Maryland Traditions - Screen Painting  Anna Pasqualucci and Lisa Penn

Painted Screen Society of Baltimore

screen painting Baltimore, Maryland and Ocean City, Maryland
Photo Credit: Edwin Remsberg Photographs
Maryland Traditions - Screen Painting  Anna Pasqualucci and Lisa Penn

screen painters have received Folklife Apprenticeship Awards multiple times

How does a community tradition begin? For the painted screens of Baltimore, it began with meat and produce. Or rather, a salesman painting the screens of his store with images of meat and produce to attract customers. Those first colorful screens painted on woven wire in 1913 by William Oktavec, a Czech grocer, were admired by neighbors. They liked the aesthetic qualities and appreciated that a painted screen (you can see out, but people can’t see in) maintains a semblance of privacy while also creating much-needed air flow in the pre-air conditioner summertime in Baltimore’s cramped row home communities.

Oktavec opened a shop in 1922 to sell screens, which he did by the thousands. At their most popular, in the 1940s and ’50s, Oktavec and other artists supplied upwards of 100,000 painted screens to homeowners, who thought their idealized, bucolic scenes were an essential feature of a modern Baltimore home. Soon the popularity of painted screens slowly started to wane, aided by the ubiquity of air conditioners, changing definitions of modernity, and changing demographics.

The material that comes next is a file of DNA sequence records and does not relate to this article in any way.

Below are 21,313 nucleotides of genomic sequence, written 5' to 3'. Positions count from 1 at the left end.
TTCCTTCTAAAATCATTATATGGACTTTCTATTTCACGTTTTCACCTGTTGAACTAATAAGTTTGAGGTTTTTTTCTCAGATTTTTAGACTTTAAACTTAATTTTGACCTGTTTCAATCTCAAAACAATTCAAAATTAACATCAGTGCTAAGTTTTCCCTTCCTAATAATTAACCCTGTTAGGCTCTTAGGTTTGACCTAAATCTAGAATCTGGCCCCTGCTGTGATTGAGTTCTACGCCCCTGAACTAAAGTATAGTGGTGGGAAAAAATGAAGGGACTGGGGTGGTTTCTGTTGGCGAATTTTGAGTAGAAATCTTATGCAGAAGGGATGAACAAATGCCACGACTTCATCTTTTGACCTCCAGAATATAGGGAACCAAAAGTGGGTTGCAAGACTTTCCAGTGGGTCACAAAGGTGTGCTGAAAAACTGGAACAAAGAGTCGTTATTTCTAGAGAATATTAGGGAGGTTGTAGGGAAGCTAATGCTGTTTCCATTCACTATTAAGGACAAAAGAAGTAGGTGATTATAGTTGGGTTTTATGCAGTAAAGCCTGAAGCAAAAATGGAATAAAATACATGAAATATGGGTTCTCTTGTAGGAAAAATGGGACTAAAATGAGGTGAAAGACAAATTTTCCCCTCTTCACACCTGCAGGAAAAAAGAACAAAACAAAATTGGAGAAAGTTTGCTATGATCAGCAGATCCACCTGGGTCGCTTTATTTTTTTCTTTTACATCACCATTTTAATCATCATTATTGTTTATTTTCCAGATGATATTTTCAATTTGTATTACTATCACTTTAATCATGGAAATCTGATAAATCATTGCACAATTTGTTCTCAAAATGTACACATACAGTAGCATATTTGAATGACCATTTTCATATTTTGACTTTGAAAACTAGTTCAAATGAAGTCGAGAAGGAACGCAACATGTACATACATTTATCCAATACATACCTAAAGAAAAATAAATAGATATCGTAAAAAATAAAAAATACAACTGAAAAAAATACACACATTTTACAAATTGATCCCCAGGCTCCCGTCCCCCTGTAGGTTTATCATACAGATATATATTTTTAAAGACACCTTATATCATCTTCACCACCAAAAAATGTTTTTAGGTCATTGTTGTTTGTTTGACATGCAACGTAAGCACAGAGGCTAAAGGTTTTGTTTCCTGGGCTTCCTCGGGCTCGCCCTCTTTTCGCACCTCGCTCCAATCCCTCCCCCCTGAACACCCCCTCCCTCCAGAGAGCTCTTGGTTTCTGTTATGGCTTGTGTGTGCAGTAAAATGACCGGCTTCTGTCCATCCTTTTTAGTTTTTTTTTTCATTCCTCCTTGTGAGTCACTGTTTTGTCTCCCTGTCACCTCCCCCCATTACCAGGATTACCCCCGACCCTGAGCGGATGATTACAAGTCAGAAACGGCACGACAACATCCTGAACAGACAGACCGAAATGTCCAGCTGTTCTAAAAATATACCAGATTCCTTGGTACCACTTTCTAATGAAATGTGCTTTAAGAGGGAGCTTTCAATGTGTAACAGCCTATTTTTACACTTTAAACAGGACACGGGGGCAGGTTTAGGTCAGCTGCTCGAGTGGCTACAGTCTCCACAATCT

The Baltimore Painted Screen Society was founded in 1985 to preserve this tradition. Several current and past members have received Folklife Apprenticeship Awards from Maryland Traditions to teach others this distinctive tradition. A number of current painters learned from William Oktavec’s students or imitators. Many have developed their own styles; times change and so do painted screens. The society acts as a clearinghouse for information and classes, hosts workshops and tours, and facilitates demonstrations, artist residencies, and community outreach.

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